Rule 65 of the Federal Rules of Civil Procedures governs the issuance of preliminary injunctions. In deciding a motion for a preliminary injunction, the courts are instructed to consider the following factors: (1) the probability of success on the merits; (2) the threat of irreparable harm to the movant; (3) the balance between this harm and the injury that granting the injunction will inflict on other interested parties; and (4) whether the issuance of an injunction is in the public interest. Dataphase Sys., Inc. v. C L Sys., Inc., 640 F.2d 109, 114 (8th Cir. 1981) (en banc); see also Minnesota Mining and Mfg. Co. v. Rauh Rubber, Inc., 130 F.3d 1305, 1307 (8th Cir. 1997); Sanborn Mfg. Co., Inc. v. Campbell Hausfeld/Scott Fetzer Co., 997 F.2d 484, 485-86 (8th Cir. 1993). While no single factor in itself is dispositive, the Eighth Circuit Court of Appeals has held “the two most critical factors for a district court to consider in determining whether to grant a preliminary injunction are (1) the probability that plaintiff will succeed on the merits, and (2) whether the plaintiff will suffer irreparable harm if an injunction is not granted.” Chicago Stadium Corp. v. Scallen, 530 F.2d 204, 206 (8th Cir. 1976). The burden of proving a preliminary injunction is warranted rests on the movant. Goff v. Harper, 60 F.3d 518, 520 (8th Cir. 1995). Further, the Eighth Circuit has instructed that “in the prison context, a request for injunctive relief must always be viewed with great caution because judicial restraint is especially called for in dealing with the complex and intractable problems of prison administration.” Id. (internal quotations omitted).


         A. Likelihood of Success on the Merits

         Plaintiff's claim for a preliminary injunction is based on the assertion his medical needs are not being properly addressed by the ADC and its contract medical care provider, CCS. It is essentially a claim of deliberate indifference to a serious medical need by a state prisoner. Plaintiff does not allege he has been denied access to doctors and nurses. In fact he states he has been seen by two physicians and has talked directly with the Director of Nursing about his emergency grievance regarding his alleged heart condition. He further states he was told by the Director of Nursing that Dr. Wong's orders were being followed as to his medical care. Plaintiff clearly disagrees with the diagnosis and treatment orders of the CCS physicians. However, mere disagreement with medical treatment fails to state a claim of deliberate indifference. See Meuir v. Greene County Jail Employees, 487 F.3d 1115, 1118-19 (8th Cir. 2007) (an inmate has no constitutional right to a particular course of treatment, and his mere disagreement with the medical treatment he receives is not a basis for section 1983 liability); Pietrafeso v. Lawrence County, S.D., 452 F.3d 978, 983 (8th Cir. 2006) (showing deliberate indifference is greater than even gross negligence and requires more than mere disagreement with treatment decisions). Therefore, at least at this juncture, the Court finds it is improbable that Plaintiff's denial of medical care claims will be successful on the merits.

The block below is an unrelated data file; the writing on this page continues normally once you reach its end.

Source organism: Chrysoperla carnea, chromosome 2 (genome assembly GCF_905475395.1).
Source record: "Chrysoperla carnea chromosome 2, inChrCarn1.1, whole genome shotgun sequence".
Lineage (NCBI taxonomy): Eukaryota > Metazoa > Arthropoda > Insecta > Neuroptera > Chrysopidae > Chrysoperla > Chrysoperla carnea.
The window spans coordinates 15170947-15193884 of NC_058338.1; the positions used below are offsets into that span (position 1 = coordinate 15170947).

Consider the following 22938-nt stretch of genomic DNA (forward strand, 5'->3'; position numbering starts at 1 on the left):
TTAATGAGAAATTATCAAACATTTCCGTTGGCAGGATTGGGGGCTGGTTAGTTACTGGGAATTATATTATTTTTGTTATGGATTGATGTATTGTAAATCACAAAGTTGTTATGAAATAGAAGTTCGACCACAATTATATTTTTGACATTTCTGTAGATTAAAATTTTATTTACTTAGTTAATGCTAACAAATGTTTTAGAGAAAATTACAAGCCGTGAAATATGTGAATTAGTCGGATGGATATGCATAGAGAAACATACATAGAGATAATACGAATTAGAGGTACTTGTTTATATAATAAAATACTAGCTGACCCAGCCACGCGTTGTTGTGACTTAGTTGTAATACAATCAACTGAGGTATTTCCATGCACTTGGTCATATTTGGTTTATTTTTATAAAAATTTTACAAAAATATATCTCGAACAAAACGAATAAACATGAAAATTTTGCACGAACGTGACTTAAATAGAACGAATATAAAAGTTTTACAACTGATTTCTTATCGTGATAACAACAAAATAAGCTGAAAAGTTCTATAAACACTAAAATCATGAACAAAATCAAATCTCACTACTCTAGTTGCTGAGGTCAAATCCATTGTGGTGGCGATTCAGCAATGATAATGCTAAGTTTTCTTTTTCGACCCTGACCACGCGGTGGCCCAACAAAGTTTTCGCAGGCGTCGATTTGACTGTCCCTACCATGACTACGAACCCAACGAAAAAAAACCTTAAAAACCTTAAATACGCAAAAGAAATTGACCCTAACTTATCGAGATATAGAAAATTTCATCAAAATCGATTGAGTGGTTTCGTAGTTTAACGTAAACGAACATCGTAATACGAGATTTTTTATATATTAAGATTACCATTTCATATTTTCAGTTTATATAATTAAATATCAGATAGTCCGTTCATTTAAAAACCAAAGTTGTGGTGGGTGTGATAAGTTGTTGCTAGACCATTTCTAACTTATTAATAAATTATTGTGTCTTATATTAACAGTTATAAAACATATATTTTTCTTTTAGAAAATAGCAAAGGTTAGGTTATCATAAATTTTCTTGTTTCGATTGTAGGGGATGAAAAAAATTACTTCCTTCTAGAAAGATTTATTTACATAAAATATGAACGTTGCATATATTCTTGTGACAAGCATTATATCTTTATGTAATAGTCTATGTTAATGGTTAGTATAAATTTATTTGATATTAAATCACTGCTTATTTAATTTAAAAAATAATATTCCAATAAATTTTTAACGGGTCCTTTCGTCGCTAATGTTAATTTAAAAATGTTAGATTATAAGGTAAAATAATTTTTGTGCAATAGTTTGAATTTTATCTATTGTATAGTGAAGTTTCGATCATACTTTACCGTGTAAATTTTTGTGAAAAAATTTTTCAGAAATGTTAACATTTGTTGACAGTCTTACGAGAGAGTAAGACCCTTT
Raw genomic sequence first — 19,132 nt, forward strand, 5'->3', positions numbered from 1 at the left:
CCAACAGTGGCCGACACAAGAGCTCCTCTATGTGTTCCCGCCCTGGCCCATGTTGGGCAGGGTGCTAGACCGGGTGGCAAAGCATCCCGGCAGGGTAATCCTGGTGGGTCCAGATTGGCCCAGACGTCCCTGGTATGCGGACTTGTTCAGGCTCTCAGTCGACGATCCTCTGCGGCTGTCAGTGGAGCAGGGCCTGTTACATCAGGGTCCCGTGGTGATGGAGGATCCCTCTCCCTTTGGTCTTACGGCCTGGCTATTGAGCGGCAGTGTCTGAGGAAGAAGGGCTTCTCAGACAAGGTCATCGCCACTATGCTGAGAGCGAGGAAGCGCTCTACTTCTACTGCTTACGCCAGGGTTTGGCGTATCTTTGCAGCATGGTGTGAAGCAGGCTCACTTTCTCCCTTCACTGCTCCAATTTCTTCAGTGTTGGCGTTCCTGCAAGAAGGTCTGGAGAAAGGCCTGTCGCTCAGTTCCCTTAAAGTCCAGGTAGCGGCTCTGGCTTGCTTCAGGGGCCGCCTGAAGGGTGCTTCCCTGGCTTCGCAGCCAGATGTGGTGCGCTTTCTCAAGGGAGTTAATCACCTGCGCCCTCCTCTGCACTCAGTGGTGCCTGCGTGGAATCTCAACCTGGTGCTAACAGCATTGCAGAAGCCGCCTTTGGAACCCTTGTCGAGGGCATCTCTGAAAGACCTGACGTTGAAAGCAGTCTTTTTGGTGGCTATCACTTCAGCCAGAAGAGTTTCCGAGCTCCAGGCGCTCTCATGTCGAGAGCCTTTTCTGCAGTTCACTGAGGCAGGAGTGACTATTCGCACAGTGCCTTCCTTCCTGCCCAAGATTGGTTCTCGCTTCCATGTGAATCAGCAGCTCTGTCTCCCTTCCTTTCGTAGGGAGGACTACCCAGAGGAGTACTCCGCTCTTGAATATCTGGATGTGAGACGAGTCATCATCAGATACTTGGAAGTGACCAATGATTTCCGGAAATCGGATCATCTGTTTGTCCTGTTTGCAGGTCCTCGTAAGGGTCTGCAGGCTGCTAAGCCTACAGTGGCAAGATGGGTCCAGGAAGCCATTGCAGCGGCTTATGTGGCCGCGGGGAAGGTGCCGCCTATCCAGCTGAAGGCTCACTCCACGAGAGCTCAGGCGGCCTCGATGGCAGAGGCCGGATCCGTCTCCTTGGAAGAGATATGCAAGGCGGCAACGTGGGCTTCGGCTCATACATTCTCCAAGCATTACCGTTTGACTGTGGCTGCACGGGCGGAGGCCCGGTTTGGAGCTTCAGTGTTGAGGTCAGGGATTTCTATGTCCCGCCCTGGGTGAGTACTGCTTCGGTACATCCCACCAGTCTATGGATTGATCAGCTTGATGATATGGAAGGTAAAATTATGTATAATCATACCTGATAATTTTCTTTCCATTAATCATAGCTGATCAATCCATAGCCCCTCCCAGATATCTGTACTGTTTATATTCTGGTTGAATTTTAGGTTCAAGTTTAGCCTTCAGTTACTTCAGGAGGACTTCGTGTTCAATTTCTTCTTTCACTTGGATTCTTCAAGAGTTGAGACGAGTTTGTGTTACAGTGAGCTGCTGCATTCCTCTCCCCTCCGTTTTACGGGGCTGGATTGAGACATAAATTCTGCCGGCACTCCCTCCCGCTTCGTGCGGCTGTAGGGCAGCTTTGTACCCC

B. Irreparable Harm

         A preliminary injunction is meant to “preserve the status quo and prevent irreparable harm until the court has an opportunity to rule on the lawsuit's merits.” Devose v. Herrington, 42 F.3d 470, 471 (8th Cir. 1994). Plaintiff has alleged that his heart has stopped several times and he faces sudden cardiac death if a pacemaker is not implanted. This statement, on its face, weighs in favor of Plaintiff. However, Plaintiff has not alleged that any physician or other medical staff has told him that he needs a pacemaker. Instead, he requests the Court order him taken to an outside hospital for an assessment of that need. While it is perhaps understandable that an inmate may not trust the decisions of a medical provider, such distrust, alone, is not sufficient reason to invoke the extreme remedy of injunctive relief, especially in the prison setting. Further, Plaintiff claims his current medical condition has persisted for at ...